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Over 900 residents benefit from free eye check-up

More than 900 residents of Likuyani Constituency in Kakamega County have benefited from a free eye clinic sponsored by Innocent Mugabe Foundation and the Sabatia Eye Hospital.

The free consultation and checkup at Likuyani Primary School saw hundreds of residents screened for eye-related disorders and those with extreme cases referred to Sabatia Eye Hospital for surgery.

Speaking during the event, Likuyani Member of Parliament Innocent Mugabe said the free medical camp targeted poor residents with eye problems, who are unable to travel to distant hospitals for check-up or fear the cost implications.

Mugabe urged the national and county governments to invest more in visual health as the number of those with eye disorders keeps on increasing globally.

He said: “The large number of people that has turned up for the free eye check-up  is a clear indication that eye related ailments are on the increase not only in Likuyani but  countrywide.

“Henceforth both the national and county governments need to enhance provision of visual health.

“Most of the people who came up for check-up are not aware of what is affecting them, because only a few health facilities offer eye check-up and treatment services.

“My appeal therefore is that the two levels of government need to invest more on visual health so that when an individual has an eye problem he/ she can be attended to immediately before the problem becomes incurable.”

The lawmaker said most children especially those in school are becoming victims of eye disorders and if the problem is not checked early enough, the number of the visually impaired will continue increasing amidst us.

“We must appreciate Sabatia Eye Hospital for accepting to participate in the free medical camp and attending to residents. We want these services to be offered in our local health facilities so that residents don’t have to wait for medical camps to be treated,” Mugabe
said.
Residents who benefited from the free check-up lauded the MP for the initiative saying most of them especially the aged ones are suffering in silence.

Grace Nafula, a beneficiary of the free check-up said she has had eye aches for a long time without receiving treatment.

“We appreciate our MP. I have never gone to hospital for check-up due to lack of money. However, today we have been screened together with my 12 year old child and drugs prescribed to us,” she said.

Another beneficiary, Alfayo Imbukwa also said it was worthwhile bringing the clinic closer to them.

“We are extremely happy. Some of us have received eyeglasses; others have been given drugs, while those with serious cases have been referred to Sabatia for operation,” he stated.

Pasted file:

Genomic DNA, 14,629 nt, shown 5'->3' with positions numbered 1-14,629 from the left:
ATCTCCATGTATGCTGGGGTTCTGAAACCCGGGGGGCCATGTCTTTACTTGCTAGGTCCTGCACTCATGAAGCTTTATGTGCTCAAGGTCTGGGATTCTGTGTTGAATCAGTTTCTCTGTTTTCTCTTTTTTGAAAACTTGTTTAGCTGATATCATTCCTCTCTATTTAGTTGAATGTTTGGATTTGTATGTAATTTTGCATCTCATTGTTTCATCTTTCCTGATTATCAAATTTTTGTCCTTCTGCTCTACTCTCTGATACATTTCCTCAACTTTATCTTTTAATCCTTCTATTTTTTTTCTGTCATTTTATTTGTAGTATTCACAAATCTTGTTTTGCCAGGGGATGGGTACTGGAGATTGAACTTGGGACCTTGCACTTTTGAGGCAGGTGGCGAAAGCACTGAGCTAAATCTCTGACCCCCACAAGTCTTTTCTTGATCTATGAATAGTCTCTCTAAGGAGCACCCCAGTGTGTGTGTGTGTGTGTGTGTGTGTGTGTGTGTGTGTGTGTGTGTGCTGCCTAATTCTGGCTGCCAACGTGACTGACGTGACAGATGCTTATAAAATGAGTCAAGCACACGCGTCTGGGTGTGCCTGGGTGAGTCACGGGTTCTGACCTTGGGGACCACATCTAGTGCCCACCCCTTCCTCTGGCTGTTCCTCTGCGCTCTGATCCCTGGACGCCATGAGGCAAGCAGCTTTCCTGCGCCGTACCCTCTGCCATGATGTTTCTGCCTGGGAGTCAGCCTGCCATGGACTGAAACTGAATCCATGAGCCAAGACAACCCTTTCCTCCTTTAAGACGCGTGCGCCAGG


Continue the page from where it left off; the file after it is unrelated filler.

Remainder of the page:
Jane Osango a medic with Sabatia Eye Hospital discouraged the public from using any kind of drug to treat their eye ailments without a specialist’s prescription.
She said eye disorders vary from one individual to another, hence there are individuals who can be cured by medicine depending on the disease, and others can be assisted by eyeglasses, while others require rehabilitation through an operation.

“We have a variety of eye diseases. Let us stop borrowing drugs from friends or relatives anytime we have eye problems, but rather visit specialists.
“It is not medically safe to use someone else’s medicine because it cured him or her when they had a related sickness. You might use the drug and end up destroying your eyes to the extent of becoming blind.

There are also instances where we go to chemists to purchase prescribed eye drugs, but when we reach there we are told we don’t have that drug but there is an alternative one. This is also very dangerous to your visual health. The best option therefore is to visit a specialist,” she said.

Osango attributed most eye problems especially in children to allergy.

She said allergy is caused by many issues including cold, smoke, dust while other persons experience it during crop pollination noting that if not properly managed it can lead to blindness.

Likuyani Ward Representative Brian Mafunga expressed worry that poverty is preventing most people from going for medical check-ups.

“We have a lot of poverty especially in the rural areas. Every time one wishes to go for check-up they get discouraged by the high costs involved. However, my appeal to residents is that they should register with NHIF which will enable them handle some of the health challenges,” he advised.
By Melechezedeck Ejakait

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